Bur Dubai’s bustling streets make up one of the oldest areas of Dubai, stretching lazily along the south side of Dubai Creek -- the original settling place of the nomadic Bedouin tribes, who founded the city in 1833.
Today, populated by a diverse and vibrant mix
of nationalities from the subcontinent, Bur Dubai is much like a forgotten uncle
when it comes to the glitz and glamour of modern Dubai -- which is why the luxury
Spanish hotel chain Melia’s new boutique five star hotel, Melia Dubai, is a glorious addition to
the area for anyone who wants to explore this side of the city.
Set back from Port Rashid, the 164-room urban
bolthole might not look like much from the outside, with no grand entrance or
golden statues like other flashier Dubai hotels. But inside, a spacious atrium
is home to sculptural bookcases and slick, slate water features. The bedrooms
are high-tech and spacious, with a sumptuous walk-through bathroom separated
from the bedroom by glass and a TV screen that’s actually part of one of the
walls, while a rooftop pool offers a rarely seen view of the city’s ultra-modern
skyline – one that would be overlooked by anyone living in or visiting the
newer parts of town. Take advantage of the distance and watch the sun set over
the incredible stalagmite skyscrapers of Sheikh Zayed Road.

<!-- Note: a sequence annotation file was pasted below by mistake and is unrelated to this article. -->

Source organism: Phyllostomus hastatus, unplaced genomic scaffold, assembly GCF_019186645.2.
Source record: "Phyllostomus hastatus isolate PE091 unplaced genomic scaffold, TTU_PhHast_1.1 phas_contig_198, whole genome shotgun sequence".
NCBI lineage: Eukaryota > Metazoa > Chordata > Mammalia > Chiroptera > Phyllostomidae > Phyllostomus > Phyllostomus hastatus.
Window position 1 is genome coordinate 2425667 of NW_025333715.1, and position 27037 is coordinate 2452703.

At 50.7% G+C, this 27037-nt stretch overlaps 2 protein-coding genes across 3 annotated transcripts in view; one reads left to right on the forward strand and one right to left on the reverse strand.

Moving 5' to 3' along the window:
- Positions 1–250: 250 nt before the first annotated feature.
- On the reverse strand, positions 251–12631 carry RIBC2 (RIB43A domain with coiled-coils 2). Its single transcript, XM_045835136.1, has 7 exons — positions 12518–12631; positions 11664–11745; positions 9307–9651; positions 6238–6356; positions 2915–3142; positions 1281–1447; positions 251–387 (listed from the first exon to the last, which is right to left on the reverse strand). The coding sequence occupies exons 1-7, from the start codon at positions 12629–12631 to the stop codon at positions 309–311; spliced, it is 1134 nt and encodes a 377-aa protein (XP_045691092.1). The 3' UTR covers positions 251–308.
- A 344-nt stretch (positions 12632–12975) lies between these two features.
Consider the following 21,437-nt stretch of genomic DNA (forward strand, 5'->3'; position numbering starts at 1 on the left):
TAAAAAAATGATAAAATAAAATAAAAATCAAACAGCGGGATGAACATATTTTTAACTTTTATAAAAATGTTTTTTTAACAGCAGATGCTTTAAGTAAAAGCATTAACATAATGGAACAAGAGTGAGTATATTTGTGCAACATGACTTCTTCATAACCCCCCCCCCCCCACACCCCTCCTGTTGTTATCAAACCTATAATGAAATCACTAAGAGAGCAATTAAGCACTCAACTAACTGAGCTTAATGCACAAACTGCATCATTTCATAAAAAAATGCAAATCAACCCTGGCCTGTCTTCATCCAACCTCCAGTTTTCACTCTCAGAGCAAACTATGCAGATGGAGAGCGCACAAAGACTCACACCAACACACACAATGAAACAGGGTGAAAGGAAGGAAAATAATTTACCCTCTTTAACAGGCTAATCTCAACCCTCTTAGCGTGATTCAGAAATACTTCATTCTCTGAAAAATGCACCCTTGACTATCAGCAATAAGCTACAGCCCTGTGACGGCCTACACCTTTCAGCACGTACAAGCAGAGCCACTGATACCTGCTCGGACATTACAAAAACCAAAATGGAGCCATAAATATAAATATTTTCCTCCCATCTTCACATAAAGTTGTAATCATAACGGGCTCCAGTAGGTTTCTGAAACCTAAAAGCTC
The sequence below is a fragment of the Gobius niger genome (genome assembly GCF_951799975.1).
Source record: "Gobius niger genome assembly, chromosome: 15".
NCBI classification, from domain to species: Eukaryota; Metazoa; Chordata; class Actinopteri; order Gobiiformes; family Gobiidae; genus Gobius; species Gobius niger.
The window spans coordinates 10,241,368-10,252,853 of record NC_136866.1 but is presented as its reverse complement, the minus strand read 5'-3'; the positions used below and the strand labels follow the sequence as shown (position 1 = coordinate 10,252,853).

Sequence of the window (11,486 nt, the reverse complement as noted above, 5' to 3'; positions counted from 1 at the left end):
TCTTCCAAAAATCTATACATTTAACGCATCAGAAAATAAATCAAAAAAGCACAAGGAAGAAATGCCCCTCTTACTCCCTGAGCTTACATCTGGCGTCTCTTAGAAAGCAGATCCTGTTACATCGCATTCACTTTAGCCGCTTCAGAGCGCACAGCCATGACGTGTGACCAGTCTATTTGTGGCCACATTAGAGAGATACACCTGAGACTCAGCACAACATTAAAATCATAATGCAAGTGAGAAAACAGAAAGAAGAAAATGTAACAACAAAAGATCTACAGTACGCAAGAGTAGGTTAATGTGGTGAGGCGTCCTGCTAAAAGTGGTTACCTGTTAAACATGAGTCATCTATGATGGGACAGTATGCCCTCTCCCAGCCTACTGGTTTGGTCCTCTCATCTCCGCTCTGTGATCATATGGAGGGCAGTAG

But Melia hasn’t just raised the local design
level, it has also brought in A-list chefs to helm its two fine dining restaurants.
Indian celebrity and popular TV chef Sanjeev Kapoor heads up the contemporary
urban eatery, Signature, while Michelin-starred chef Marco Pierre White is
responsible for Titanic.
Bur Dubai is renowned for its cheap
street food and traditional curries, but at Signature, Indian food gets
formal, with modern twists on classic dishes like butter chicken made with
lemongrass and zaatar. Try the gharha,
an authentic slow-cooked claypot, the restaurant’s signature dish.
Titanic is an absolute treat, and with no
icebergs in sight you can enjoy a leisurely, modern European-inspired meal
(think lobster thermidor or rack of lamb, crème brulée or strawberry soufflé)
in elegant surrounds, and wish you had enough money to drown in the delicious
Champagne cocktails. It is worth building in time and money for both pre- and
post-dinner drinks to bookend the meal, or move onto the hotel’s club, Mansion.
For anyone who only knows Dubai’s very recent
history, Melia offers a glimpse into how the city used to be, but with every
modern comfort and incredibly enticing menus.
Wilson-Powell is the Dubai Localite for BBC Travel. She also writes hotel
review blog sogoodtogetoutofthecity.wordpress.com